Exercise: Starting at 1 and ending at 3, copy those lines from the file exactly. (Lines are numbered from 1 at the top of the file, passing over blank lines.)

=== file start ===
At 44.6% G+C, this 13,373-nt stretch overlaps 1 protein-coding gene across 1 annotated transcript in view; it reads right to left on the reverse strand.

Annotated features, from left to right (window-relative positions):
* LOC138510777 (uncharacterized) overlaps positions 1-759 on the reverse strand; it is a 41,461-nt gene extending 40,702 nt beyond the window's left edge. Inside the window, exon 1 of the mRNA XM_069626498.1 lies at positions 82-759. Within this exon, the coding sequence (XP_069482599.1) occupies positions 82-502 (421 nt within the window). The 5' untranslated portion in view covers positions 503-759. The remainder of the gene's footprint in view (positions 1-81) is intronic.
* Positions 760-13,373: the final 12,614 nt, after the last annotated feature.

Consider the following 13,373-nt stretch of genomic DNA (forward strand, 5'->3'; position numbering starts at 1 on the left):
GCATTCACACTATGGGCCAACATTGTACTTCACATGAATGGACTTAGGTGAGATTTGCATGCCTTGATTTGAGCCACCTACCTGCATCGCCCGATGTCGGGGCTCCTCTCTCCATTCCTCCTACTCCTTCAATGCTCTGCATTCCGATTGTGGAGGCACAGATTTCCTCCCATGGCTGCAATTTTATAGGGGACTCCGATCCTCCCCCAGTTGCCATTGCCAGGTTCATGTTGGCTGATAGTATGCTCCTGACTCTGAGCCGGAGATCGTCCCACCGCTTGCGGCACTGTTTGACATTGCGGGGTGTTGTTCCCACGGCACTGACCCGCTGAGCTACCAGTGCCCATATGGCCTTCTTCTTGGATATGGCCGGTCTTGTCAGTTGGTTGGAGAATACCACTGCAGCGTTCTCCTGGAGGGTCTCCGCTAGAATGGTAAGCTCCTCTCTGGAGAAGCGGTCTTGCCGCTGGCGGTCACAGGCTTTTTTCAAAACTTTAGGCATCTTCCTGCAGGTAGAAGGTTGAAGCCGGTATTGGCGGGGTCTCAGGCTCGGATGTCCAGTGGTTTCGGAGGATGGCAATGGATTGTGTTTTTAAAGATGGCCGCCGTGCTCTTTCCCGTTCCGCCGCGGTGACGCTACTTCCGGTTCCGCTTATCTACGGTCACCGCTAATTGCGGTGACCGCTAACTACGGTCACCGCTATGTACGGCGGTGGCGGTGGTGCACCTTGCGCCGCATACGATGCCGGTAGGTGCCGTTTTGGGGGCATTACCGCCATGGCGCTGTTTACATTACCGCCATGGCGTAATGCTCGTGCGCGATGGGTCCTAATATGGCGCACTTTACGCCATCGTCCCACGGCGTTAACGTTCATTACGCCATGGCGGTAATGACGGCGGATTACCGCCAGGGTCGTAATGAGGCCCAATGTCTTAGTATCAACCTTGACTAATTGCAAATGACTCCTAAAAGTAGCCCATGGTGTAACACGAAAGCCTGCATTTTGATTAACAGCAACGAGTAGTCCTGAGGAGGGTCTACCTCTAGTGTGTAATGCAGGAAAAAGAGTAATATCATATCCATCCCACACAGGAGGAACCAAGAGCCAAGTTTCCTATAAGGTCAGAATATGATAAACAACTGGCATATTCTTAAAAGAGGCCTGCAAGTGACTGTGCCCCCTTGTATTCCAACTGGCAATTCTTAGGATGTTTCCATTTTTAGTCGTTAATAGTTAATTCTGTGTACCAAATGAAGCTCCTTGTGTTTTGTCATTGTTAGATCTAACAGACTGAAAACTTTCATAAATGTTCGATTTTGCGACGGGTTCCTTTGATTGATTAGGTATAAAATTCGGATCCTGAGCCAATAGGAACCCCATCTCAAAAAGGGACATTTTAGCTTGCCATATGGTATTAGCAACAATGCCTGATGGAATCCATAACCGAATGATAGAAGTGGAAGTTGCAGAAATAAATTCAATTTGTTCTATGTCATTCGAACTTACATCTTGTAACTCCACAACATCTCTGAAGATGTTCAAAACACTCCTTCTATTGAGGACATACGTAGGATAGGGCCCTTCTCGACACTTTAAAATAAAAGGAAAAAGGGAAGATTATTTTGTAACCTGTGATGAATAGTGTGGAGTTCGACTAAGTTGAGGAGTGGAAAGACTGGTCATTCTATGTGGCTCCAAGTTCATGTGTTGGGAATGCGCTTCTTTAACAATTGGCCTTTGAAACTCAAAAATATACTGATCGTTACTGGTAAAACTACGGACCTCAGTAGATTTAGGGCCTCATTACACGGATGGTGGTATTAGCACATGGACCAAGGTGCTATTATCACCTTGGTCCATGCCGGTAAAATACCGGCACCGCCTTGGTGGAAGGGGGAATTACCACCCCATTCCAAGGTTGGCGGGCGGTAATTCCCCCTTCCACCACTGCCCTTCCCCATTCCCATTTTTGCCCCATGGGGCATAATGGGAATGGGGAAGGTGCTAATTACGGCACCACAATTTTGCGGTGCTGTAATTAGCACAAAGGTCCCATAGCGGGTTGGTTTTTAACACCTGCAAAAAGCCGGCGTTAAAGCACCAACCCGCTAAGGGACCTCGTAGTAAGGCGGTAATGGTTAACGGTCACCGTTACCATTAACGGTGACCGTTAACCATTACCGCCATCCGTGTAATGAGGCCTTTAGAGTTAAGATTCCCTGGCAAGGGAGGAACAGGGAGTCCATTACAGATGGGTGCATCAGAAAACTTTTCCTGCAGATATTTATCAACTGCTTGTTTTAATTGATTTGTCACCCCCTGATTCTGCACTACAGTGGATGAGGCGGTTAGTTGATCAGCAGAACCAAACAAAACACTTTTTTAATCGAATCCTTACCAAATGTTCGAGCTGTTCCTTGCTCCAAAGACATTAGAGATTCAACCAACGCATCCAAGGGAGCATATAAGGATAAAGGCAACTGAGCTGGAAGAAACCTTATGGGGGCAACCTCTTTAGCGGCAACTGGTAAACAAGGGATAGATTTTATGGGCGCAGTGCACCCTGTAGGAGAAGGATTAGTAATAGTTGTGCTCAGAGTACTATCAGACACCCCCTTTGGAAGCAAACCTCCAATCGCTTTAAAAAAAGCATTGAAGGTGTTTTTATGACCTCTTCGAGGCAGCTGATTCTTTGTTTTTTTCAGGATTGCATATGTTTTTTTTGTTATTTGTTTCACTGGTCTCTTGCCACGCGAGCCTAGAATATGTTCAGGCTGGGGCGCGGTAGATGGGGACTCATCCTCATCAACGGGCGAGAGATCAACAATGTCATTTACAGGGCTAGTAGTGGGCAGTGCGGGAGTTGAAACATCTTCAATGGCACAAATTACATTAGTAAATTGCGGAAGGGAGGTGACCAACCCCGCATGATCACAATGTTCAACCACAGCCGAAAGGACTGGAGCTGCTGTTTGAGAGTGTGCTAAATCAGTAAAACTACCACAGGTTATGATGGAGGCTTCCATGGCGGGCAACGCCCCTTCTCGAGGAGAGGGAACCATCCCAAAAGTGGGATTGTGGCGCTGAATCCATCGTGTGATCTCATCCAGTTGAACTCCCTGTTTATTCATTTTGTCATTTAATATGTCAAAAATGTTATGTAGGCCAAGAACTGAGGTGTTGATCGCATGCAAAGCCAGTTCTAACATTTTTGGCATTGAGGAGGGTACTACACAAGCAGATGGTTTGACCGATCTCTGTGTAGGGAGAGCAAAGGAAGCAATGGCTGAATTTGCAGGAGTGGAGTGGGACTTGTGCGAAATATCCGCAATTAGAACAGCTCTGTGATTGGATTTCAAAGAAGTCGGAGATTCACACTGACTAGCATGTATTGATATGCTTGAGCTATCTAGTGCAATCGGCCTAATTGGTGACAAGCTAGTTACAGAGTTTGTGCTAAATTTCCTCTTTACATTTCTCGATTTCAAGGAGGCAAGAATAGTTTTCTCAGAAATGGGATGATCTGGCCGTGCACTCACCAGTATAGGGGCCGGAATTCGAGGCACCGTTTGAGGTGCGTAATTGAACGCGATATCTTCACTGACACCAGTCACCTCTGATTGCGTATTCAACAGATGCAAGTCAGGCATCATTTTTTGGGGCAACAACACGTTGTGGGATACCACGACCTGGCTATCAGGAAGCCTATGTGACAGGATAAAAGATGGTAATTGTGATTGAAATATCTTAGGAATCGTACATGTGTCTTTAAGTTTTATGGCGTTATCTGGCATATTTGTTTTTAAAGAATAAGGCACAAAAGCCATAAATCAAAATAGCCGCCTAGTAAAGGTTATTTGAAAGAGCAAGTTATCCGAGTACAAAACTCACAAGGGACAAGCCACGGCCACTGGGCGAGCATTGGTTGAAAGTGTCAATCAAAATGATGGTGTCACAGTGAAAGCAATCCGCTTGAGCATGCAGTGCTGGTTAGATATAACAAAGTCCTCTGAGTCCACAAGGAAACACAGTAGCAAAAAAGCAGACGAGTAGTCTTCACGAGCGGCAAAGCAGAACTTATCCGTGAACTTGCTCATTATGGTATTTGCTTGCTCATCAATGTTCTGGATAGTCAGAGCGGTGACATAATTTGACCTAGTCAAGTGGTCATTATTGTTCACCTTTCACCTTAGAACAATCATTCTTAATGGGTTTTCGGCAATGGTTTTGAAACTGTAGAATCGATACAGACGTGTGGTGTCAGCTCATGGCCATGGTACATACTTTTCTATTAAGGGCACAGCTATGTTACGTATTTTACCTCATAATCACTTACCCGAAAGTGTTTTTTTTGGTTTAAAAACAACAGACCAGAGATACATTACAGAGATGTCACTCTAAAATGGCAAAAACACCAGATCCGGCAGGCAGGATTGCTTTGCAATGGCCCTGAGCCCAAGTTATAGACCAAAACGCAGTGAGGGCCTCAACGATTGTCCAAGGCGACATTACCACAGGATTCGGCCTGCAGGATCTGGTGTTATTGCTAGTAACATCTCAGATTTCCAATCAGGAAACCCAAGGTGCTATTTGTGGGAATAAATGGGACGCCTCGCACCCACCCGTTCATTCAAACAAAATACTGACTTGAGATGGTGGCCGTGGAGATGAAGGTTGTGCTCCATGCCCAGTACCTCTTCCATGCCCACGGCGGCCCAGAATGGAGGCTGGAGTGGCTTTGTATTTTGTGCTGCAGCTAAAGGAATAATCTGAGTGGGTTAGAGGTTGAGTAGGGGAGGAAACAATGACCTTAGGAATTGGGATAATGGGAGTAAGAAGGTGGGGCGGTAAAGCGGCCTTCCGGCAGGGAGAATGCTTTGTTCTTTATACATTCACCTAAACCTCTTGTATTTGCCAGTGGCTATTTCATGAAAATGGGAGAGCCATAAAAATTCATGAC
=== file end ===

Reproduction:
At 44.6% G+C, this 13,373-nt stretch overlaps 1 protein-coding gene across 1 annotated transcript in view; it reads right to left on the reverse strand.

Annotated features, from left to right (window-relative positions):
* LOC138510777 (uncharacterized) overlaps positions 1-759 on the reverse strand; it is a 41,461-nt gene extending 40,702 nt beyond the window's left edge. Inside the window, exon 1 of the mRNA XM_069626498.1 lies at positions 82-759. Within this exon, the coding sequence (XP_069482599.1) occupies positions 82-502 (421 nt within the window). The 5' untranslated portion in view covers positions 503-759. The remainder of the gene's footprint in view (positions 1-81) is intronic.